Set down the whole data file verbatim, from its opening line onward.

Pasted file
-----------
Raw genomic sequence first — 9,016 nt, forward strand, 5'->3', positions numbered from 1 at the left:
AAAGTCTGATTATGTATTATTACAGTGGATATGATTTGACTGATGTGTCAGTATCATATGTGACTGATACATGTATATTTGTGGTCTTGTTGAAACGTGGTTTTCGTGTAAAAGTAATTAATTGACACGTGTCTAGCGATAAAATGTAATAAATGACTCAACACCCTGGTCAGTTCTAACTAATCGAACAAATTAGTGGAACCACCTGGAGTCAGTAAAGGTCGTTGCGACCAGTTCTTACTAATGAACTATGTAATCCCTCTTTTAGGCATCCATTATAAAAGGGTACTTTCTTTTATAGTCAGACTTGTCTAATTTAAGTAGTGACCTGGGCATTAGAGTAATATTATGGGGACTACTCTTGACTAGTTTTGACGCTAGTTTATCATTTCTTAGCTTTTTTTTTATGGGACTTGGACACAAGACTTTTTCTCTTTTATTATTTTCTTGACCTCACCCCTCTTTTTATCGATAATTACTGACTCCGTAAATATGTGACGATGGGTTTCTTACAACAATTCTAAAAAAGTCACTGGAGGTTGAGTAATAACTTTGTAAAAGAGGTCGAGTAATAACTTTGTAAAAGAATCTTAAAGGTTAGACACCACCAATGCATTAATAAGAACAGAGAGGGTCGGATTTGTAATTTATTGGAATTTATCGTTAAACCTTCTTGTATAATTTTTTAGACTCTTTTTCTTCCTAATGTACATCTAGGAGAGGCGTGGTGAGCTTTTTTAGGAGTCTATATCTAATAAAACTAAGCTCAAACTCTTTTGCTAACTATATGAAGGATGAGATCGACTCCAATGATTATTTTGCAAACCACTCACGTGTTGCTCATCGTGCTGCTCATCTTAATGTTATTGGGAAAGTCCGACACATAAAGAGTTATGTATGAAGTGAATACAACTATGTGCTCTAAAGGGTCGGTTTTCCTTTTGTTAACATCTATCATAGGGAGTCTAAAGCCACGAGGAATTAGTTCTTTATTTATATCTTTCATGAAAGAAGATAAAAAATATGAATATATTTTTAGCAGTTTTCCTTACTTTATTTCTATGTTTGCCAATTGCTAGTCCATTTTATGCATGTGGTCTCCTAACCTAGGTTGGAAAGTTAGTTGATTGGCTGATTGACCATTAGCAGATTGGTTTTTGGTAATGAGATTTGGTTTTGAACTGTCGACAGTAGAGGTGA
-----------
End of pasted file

Raw genomic sequence first — 9,016 nt, forward strand, 5'->3', positions numbered from 1 at the left:
AAAGTCTGATTATGTATTATTACAGTGGATATGATTTGACTGATGTGTCAGTATCATATGTGACTGATACATGTATATTTGTGGTCTTGTTGAAACGTGGTTTTCGTGTAAAAGTAATTAATTGACACGTGTCTAGCGATAAAATGTAATAAATGACTCAACACCCTGGTCAGTTCTAACTAATCGAACAAATTAGTGGAACCACCTGGAGTCAGTAAAGGTCGTTGCGACCAGTTCTTACTAATGAACTATGTAATCCCTCTTTTAGGCATCCATTATAAAAGGGTACTTTCTTTTATAGTCAGACTTGTCTAATTTAAGTAGTGACCTGGGCATTAGAGTAATATTATGGGGACTACTCTTGACTAGTTTTGACGCTAGTTTATCATTTCTTAGCTTTTTTTTTATGGGACTTGGACACAAGACTTTTTCTCTTTTATTATTTTCTTGACCTCACCCCTCTTTTTATCGATAATTACTGACTCCGTAAATATGTGACGATGGGTTTCTTACAACAATTCTAAAAAAGTCACTGGAGGTTGAGTAATAACTTTGTAAAAGAGGTCGAGTAATAACTTTGTAAAAGAATCTTAAAGGTTAGACACCACCAATGCATTAATAAGAACAGAGAGGGTCGGATTTGTAATTTATTGGAATTTATCGTTAAACCTTCTTGTATAATTTTTTAGACTCTTTTTCTTCCTAATGTACATCTAGGAGAGGCGTGGTGAGCTTTTTTAGGAGTCTATATCTAATAAAACTAAGCTCAAACTCTTTTGCTAACTATATGAAGGATGAGATCGACTCCAATGATTATTTTGCAAACCACTCACGTGTTGCTCATCGTGCTGCTCATCTTAATGTTATTGGGAAAGTCCGACACATAAAGAGTTATGTATGAAGTGAATACAACTATGTGCTCTAAAGGGTCGGTTTTCCTTTTGTTAACATCTATCATAGGGAGTCTAAAGCCACGAGGAATTAGTTCTTTATTTATATCTTTCATGAAAGAAGATAAAAAATATGAATATATTTTTAGCAGTTTTCCTTACTTTATTTCTATGTTTGCCAATTGCTAGTCCATTTTATGCATGTGGTCTCCTAACCTAGGTTGGAAAGTTAGTTGATTGGCTGATTGACCATTAGCAGATTGGTTTTTGGTAATGAGATTTGGTTTTGAACTGTCGACAGTAGAGGTGA